The men who brought golf to the Arab countries were mostly British and American: diplomats, soldiers, oilmen, salesmen and teachers. Although a few well-to-do Arabs took to the game enthusiastically, participation of the kind seen, for example, in Japan, was limited by several socio-economic and climatic conditions. The most obvious is that golf is a costly game, requiring expensive equipment and large areas of specially-prepared and tended ground.
Originally, Arabs who could afford the game found little appeal in it. And the policy of exclusiveness practiced by some foreigners was hardly encouraging, either to the rich or to the caddies who inevitably grew interested in the game. And although golf was played in Egypt since World War I and the annual Egyptian Open Championship was inaugurated in 1921, it was not until 1947 that Khattab Hassan, a former caddy from the Alexandria Sporting Club, became the first Egyptian to win. Hassan's victory, however, was a turning point. His triumph was matched soon after by other Egyptian victories. The most notable were those of the late great Hassan Hassanein, who became the most famous of all Egyptian golfers and thus far the best produced in the Arab world. (See box.) Hassanein, in turn, was followed on the international scene by Cherif El-Sayed Cherif, his former assistant at the Gezira Sporting Club in Cairo, who beat him by one stroke in the 1955 Egyptian Professional Championship, and Mohammed Said Moussa, who beat him in the 1955 Desert Open.
Cherif was a protege of Britisher John Plant, nine times Egyptian amateur champion. Both Cherif and Moussa have played for Egypt 13 times in the Canada Cup/World Cup tournaments in Europe, Asia, the Americas, Australia and, most recently, in 1971, at Palm Beach Gardens. Moussa has won the Egyptian Open ten times since 1958, including the past three years running, and Cherif won twice, in 1959 and 1968. The very popular Cherif, 48 and father of nine children, is particularly adept at maintaining and developing courses. He was at the Golf Club of Lebanon from 1969 to 1971 on loan from Gezira, where he is head professional, supervising development of the new Ouzai course. He now divides his time between the two courses. Moussa, known familiarly as "Doche," started out as a caddy at the old Heliopolis Golf Club in Cairo. Now 38 and head professional at the Alexandria Sporting Club, he is clearly the best Arab golfer today.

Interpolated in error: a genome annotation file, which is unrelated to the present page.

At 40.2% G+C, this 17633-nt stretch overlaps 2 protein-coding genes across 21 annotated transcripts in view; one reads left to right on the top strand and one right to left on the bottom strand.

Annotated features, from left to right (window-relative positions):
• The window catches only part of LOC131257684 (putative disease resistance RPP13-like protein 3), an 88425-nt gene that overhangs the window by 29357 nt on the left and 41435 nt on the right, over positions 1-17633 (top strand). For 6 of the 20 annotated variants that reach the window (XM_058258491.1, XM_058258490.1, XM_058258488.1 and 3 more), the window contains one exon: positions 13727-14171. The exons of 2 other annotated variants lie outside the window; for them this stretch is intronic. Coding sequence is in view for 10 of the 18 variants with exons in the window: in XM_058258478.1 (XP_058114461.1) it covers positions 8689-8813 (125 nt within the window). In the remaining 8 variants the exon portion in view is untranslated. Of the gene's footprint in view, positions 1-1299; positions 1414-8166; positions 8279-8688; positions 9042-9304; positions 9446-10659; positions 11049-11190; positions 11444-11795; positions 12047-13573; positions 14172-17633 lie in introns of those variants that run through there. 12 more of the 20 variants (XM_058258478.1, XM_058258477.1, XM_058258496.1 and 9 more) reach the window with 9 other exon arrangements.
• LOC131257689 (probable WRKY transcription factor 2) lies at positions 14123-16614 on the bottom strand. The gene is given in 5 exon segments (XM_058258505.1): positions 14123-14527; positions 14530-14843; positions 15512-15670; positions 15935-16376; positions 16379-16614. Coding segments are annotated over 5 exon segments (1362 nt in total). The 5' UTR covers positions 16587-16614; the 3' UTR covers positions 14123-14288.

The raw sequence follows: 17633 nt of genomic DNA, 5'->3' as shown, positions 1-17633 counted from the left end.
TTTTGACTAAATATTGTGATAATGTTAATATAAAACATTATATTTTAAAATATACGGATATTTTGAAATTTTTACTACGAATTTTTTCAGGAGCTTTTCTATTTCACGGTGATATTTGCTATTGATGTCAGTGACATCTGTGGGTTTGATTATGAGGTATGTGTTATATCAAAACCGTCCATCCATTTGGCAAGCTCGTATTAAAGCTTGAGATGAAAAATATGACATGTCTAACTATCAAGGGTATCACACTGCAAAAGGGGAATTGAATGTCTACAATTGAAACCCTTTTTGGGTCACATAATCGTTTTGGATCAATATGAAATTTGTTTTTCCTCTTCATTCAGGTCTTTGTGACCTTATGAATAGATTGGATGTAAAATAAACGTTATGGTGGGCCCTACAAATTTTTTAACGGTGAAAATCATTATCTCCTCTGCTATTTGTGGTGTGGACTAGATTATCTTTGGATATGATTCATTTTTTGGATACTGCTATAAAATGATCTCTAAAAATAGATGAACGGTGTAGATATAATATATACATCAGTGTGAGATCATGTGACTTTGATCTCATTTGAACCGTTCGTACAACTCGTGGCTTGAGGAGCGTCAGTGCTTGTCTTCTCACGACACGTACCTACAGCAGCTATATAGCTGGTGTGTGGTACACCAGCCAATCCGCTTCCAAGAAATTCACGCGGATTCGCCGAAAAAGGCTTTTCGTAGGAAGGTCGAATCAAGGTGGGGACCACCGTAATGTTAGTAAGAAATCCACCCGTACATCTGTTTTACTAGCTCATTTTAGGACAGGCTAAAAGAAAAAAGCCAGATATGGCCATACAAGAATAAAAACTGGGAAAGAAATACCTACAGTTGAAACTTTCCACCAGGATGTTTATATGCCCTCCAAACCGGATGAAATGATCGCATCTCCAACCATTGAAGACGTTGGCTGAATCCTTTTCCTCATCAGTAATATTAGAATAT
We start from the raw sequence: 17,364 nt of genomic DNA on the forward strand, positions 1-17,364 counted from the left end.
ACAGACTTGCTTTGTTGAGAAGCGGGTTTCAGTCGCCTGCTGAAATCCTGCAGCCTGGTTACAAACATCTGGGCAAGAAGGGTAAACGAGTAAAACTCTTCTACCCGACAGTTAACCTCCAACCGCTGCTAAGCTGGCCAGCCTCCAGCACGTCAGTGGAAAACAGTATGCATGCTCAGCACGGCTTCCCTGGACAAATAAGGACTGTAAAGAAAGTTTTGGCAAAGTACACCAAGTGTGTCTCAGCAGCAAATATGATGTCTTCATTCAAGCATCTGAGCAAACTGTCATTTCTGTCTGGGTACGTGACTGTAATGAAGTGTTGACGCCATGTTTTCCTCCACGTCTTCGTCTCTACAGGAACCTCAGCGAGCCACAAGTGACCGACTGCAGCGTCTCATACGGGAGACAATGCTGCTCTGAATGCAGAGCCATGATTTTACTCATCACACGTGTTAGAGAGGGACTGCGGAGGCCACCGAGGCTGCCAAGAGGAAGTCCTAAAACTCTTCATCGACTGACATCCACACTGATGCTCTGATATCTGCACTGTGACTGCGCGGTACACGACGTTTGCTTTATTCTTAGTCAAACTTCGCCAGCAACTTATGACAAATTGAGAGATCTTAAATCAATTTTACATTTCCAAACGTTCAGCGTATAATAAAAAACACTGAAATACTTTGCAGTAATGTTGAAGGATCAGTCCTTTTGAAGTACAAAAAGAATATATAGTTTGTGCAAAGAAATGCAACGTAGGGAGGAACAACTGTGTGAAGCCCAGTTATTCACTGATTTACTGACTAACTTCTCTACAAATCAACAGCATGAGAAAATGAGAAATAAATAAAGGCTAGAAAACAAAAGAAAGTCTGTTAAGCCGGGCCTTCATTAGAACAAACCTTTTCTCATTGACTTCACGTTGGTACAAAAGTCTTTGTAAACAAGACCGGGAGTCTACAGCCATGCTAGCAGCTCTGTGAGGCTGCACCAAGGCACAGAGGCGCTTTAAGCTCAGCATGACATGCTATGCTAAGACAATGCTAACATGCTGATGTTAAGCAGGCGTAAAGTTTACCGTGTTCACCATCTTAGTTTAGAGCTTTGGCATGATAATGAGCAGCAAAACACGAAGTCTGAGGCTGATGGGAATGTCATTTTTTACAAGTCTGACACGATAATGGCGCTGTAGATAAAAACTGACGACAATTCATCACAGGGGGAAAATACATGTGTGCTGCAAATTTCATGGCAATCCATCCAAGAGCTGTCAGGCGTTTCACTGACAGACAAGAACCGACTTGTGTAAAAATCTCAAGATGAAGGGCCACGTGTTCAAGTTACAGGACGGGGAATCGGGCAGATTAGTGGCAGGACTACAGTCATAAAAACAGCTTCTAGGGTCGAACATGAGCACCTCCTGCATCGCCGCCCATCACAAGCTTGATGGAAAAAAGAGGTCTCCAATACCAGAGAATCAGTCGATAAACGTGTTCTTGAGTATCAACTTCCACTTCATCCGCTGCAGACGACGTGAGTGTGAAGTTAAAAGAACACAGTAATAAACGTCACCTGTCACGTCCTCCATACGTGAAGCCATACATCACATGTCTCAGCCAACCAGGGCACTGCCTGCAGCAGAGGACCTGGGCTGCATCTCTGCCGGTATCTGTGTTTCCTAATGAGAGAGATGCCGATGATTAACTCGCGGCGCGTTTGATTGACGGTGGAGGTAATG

Cherif, Moussa and Hassanein all came from the caddy ranks. And so, too, have all the assistant professionals at the Egyptian clubs. In fact, the Egyptian pros at the two leading clubs in Lebanon, Ibrahim Yussuf, at Ouzai near Beirut, and Farouk Yussuf (no relation), at Delhamyeh, both started as caddies in Alexandria. In Morocco and Libya also, today's native-born professionals are all former caddies.
Morocco has played in the World Cup tournament every year since 1965, with the exception of 1966, represented at different times by four professionals: Omar Ben El-Harcha, Benrokia Massaoud, Malouki M'Bark and Meskine Hajaj. El-Harcha and Massaoud played together in 1971 at Palm Beach Gardens. Assaidi Bouazza, 19, is a promising youngster said to have pro potential, who represented Morocco in the International Grand Prix at Rabat last December.
Libya, playing in the World Cup tournament first in 1970 and again in 1971, was represented both times by 36-year-old Muftah Salem and 49-year-old Hussein Abdulmullah. Salem, who used to caddy at the Wheelus Air Force Base course, is now the pro at the Tripoli Golf Club. Abdulmullah, formerly at the Smouha Sports Club in Alexandria, is at the Benghazi Golf Club. A third Libyan professional is Mafud Wali, at Tripoli's Tajura Golf Club.
But important as the pros are to the game, the world of golf revolves on the axis of amateur play, around the millions of amateur golfers who have handicaps in the medium-to-high range, who play primarily for recreation and exercise, and who support their clubs in spirit and in funds.
In Egypt, the first notable amateur was Dr. Zakaria Taher, a Cairo ophthalmologist, the former Gezira Club champion, twice runner-up to John Plant in the Egyptian Amateur Championship, and 1960 Eisenhower Cup player for Egypt. Others were Edgar Agami, Habib Sursock and Charles De Zogheb. Sursock, a Swiss-educated, all-round athlete from a wealthy Egyptian family, played on the British Olympic ice-hockey team in the 1936 Winter Games in Garmisch-Partenkirchen. De Zogheb, former champion at both the Alexandria Sporting Club and Smouha Sports Club, was one of Alexandria's best players.